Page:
Credit where it’s due. THE LEGEND OF TARZAN doesn’t get everything wrong. For one, It has the virtue of addressing why a perfectly capable, perfectly intelligent black man with a Ph.D., George Washington Harris (Samuel L. Jackson as an actual historical character) needs a white man, that would be Lord Greystoke aka Tarzan (Alexander Skarsgård) to accompany him to the Congo as an eyewitness to the atrocities committed by King Leopold, the European monarch oppressing it in order to pay his debts. Which is to say that it’s the 19th century. Late in that century, but still a long way from the myth of racial inferiority having purchase in the prevailing public opinion. The inherent problem of the racism in Tarzan’s story, though, that’s more problematical. It will take a white man, albeit one raised by apes in the Congo, to organize the locals in order to undo the imperial damage done by Leopold. Without him, they are just so much rifle fodder and slave labor.
Tarzan, who prefers John, is not keen to return to Africa from his comfortable castle in England, where Jane (Margot Robbie) teaches the local children about Africa, and John is working on hybridized coconuts. It is, he avers to the government ministers who want him to make a diplomatic trip there, too hot. Jane, on the other hand, leaps at the chance to see her old friends in the Congolese village where she grew up with her professor father. While John may be King of the Jungle, he is no match for a good argument from Harris about why he should go, nor from Jane’s sulking, which involves climbing trees. Of course John caves. Of course things go terribly wrong with Jane almost immediately becoming the pawn of the film’s villain, which makes me wonder if one of the film’s subtexts might be that even spunky women like Jane would do better to obey their husbands.
The ci-mentioned villain is the evil Mr. Rom (Christoph Waltz at his impishly confident best), enough diamonds to balance King Leopold’s books, and John’s demise at the hands of a tribal chief (Djimon Honsou) with a perfectly reasonable grudge, even if killing and cooking his nemesis is part of his revenge. To be sure, while all this is happening, we are treated to magnificent vistas, soulful elephants, and a herd of ostriches that channel their dinosaur ancestors. There is also Skarsgård, who eschews the traditional loincloth in favor of board shorts that still show off his toned and cut physique to find effect. He also looks good sipping tea at 10 Downing Street at the beginning, and as he swings on those iconic vines with all the reckless abandon of one who has been doing it all his life, or renewing an acquaintance with some lions. That would be one of the other things the flick gets right.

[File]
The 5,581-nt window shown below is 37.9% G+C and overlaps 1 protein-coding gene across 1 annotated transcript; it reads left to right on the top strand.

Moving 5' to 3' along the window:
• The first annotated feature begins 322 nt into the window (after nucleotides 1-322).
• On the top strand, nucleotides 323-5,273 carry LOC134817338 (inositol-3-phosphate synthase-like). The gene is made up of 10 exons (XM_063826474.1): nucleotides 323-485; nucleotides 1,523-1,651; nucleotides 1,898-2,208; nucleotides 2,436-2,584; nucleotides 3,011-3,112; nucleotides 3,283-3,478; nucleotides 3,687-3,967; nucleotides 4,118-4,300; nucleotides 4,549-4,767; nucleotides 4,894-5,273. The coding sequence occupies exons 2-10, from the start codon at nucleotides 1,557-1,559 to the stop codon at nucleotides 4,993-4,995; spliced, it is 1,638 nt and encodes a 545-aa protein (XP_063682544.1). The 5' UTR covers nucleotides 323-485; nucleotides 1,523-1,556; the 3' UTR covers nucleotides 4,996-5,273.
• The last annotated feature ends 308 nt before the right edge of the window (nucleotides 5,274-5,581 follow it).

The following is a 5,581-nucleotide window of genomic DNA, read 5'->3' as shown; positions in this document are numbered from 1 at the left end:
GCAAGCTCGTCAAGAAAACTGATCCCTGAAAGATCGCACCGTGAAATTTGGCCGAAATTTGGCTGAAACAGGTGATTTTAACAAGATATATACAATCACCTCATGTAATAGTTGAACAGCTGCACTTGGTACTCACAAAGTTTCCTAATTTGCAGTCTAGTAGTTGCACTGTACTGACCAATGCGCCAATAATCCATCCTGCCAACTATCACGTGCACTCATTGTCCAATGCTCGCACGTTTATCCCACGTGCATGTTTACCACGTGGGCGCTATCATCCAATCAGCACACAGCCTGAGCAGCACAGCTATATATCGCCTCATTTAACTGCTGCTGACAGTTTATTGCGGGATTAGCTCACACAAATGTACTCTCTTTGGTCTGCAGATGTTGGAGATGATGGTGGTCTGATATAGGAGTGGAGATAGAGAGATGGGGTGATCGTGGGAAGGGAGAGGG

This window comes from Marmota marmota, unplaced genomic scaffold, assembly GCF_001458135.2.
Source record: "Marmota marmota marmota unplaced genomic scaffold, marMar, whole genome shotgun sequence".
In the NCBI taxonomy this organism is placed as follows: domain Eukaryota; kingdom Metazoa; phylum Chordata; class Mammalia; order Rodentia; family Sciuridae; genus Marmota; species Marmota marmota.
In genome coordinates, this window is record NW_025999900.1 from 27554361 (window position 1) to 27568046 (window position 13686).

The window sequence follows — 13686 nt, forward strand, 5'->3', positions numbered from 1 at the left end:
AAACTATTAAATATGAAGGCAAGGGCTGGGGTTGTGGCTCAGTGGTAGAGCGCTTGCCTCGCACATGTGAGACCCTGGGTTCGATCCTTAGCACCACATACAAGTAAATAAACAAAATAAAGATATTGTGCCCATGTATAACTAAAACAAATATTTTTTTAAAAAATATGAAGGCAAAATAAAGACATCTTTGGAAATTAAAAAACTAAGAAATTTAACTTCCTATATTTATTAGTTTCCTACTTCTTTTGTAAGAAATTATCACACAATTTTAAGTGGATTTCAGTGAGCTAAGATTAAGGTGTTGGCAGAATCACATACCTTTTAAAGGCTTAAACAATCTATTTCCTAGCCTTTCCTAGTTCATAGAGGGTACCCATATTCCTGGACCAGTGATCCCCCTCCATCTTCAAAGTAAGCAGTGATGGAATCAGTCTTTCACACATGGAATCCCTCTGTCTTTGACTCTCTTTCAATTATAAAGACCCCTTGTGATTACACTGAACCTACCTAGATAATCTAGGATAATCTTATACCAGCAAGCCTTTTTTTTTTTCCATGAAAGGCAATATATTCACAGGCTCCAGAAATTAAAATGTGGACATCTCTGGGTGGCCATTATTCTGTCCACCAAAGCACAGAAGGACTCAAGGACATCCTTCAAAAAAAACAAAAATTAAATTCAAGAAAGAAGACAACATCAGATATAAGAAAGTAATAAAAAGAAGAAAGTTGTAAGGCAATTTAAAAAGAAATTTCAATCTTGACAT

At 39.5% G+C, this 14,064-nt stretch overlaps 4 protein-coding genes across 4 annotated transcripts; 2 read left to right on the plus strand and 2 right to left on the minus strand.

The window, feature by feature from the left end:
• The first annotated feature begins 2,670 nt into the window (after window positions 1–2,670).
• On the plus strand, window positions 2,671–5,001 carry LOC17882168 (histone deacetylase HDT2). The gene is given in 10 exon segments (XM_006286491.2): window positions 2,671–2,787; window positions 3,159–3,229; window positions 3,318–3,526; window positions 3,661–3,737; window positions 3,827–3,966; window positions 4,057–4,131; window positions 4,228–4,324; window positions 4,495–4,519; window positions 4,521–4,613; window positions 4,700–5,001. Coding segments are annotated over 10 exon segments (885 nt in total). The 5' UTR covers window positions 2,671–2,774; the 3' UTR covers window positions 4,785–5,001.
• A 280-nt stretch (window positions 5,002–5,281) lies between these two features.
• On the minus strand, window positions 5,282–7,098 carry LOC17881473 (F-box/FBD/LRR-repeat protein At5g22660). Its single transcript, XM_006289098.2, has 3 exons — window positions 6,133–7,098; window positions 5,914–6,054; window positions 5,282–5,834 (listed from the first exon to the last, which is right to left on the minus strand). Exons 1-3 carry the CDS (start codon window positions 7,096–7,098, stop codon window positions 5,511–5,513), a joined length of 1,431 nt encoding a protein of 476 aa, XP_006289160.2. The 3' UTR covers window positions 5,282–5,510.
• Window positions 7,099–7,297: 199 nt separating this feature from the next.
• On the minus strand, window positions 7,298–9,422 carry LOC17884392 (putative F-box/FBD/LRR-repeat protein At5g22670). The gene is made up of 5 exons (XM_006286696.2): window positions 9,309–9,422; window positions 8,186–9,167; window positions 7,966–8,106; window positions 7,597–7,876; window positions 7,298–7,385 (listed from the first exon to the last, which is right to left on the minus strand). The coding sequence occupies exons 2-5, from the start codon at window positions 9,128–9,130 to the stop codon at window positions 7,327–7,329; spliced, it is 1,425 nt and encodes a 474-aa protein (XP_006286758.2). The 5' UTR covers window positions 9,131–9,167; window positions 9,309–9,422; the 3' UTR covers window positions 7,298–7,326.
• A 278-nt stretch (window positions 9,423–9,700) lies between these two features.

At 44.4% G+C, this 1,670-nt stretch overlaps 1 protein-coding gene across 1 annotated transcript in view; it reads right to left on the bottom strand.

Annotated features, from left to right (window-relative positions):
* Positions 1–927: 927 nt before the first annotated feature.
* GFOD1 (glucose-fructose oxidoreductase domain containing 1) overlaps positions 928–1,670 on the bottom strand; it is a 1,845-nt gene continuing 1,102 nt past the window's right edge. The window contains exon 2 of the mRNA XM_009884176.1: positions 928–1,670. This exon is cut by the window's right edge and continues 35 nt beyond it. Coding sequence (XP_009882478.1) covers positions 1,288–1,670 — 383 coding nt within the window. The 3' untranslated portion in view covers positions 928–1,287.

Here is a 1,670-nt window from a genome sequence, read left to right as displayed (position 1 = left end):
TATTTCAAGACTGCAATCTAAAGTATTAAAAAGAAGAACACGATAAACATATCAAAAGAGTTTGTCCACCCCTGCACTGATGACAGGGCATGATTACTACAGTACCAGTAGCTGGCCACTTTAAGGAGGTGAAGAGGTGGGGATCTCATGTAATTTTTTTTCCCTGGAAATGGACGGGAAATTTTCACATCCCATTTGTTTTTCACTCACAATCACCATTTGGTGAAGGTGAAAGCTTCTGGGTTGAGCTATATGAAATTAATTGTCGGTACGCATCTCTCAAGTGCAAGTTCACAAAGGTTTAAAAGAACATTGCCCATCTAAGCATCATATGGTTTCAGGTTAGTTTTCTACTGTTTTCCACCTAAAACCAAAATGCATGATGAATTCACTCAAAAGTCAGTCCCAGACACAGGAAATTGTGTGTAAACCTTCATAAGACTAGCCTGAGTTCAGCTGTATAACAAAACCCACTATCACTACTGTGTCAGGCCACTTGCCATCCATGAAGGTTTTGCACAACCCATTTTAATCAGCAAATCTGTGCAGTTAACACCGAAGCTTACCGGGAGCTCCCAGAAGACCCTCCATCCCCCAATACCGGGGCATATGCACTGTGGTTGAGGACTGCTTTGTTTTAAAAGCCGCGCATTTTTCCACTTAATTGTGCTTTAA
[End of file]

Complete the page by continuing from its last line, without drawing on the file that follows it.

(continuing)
What it gets wrong, alas, is overwhelming. The story, which starts well enough, soon devolves into silliness and occasional incoherence. Flashbacks, which fill in much of John’s backstory of being adopted by a kind gorilla after his parents die in the jungle as well as how he met Jane, become less and less distinct from present day, and they never do explain just how Jane went from being genteelly horrified by John’s intimately sniffing way of introducing himself there in the jungle to being swept off her feet. I mean aside from that tones and cut physique that at their initial meeting was unfettered by board shorts or anything else.
Coincidences that thumb their metaphorical noses at the vast expanse of the Congo happen far too often, and one of the film’s dramatic and emotional climaxes fizzles in its general lack of any kind of common sense or logic during its prolonged screen time. Fortunately, there is Waltz, who is the quintessence of charismatic egotism, and Jackson, who plays it straight most of the time, but periodically gifts us with an ironic commentary about what is going on.
The most satisfying moments of THE LEGEND OF TARZAN barely involve the humans at all. One particularly arresting sequence pits enraged ungulates against a Belgian settlement, and another with hippopotami demonstrating why they are, in fact, the most dangerous animal in the jungle. The rest is predictable, not particularly suspenseful, and periodically positively tedious.